La Shawn K. Ford, 8th District state representative Democratic nominee and chairman of Learning Through Arts Society, hosted an education summit in Oak Park Thursday May 18.
The forum, taking place at Oak Park and River Forest High School, 201 N. Scoville, gave Ford an opportunity to talk with parents and teachers to discuss issues affecting the 8th district.
“We are rapidly approaching the completion of another school year and as we conclude this year, I’d like to invite you to reflect on the issues and concerns that impact the quality of education in our 8th state representative district,” said Ford.
The 8th District covers Austin and portions of Oak Park, Riverside and Berwyn.
Ford, in conjunction with Learning Through Arts Society, organized the summit to being developing a legislative agenda for the 8th District, he said
Ford, a former Chicago public school teacher, stressed that this is only the first of many meetings planned in the district. Ford said such a dialogue within the community is one of the building blocks to an improved education system.
Among the issues addressed, the merits of charter schools.
The roundtable group of about 20 tackled the charter school vs. public school issue. Opinions were split on whether charter schools were a more viable ?” albeit expensive -option for parents looking to improve their students’ education.
John Hay School Principal Beryl Guy said she’s been pushing for her school to become a charter school for some time. Guy added that the “methodic organization” of charter schools would be welcomed in school’s without a plan in place for handling academic underachievement.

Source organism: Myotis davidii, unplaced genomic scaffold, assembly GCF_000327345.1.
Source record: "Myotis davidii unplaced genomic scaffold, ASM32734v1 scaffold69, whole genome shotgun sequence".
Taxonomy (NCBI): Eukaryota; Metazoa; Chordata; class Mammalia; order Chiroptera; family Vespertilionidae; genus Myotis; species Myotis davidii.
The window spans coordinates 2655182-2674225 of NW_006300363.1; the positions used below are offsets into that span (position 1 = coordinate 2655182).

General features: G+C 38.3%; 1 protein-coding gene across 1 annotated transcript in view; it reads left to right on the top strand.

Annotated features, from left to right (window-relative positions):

“Going in, all parties, from the teachers, to the children to the parents know what is expected of them,” Guy said of charter schools. “I feel as though charter schools are put in place to succeed because before the child is even enrolled, issues regarding curriculum and funding are already handled, helping everyone get on the same page.”
But some in the group wondered if taxpayers were disproportionately footing the bill for the charter school system.
“I don’t like charter schools because you have no control over your child’s education even
though your tax dollars are going directly to support them,” said Dorothy Henderson, a member of the West Side Health Authority Local School Council. “It gives the responsibility of your child’s academic experience to one school board or educational organization, and it will not allow you to oppose its decision-making.”
Mayor Daley’s Renaissance 2010 plan to close and then re-open under-performing schools as charter, contract or performance schools was also criticized by some.
Austin High School, 231 N. Pine, stopped accepting freshman in 2003, and will open this fall with one of three slated smaller specialty schools for the campus.
The charter school model under Daley’s plan, some argued, ignored the issues facing children in certain school districts.
“Why does Renaissance 2010 only seem to affect the black community on the West Side?” said Cata Truss, an Austin resident and member of the Austin High School Transitional Advisory Council. “It’s like they’re saying ‘look, we can’t help your kids okay? So we’re just going to throw something out there and you find a way to adjust.'”
Truss said another concern was parental involvement, or lack there of.
“When I was in school it was mandatory that parents attend at least two meetings per semester in order for their child to attend a school,” said Truss. “However, now without this type of rule in place, the only time parents EVER come up to the school is if their child was involved in a physical altercation. We literally have to bribe parents to get them to show up at Local School Council meetings.”
Ford suggested organizing a parent’s night, particularly at Hay School, that “would allow us to get input from the parents before the new semester began. Granted, coaxing may be required the first few times, but perhaps we can begin the dialogue that is sorely needed.”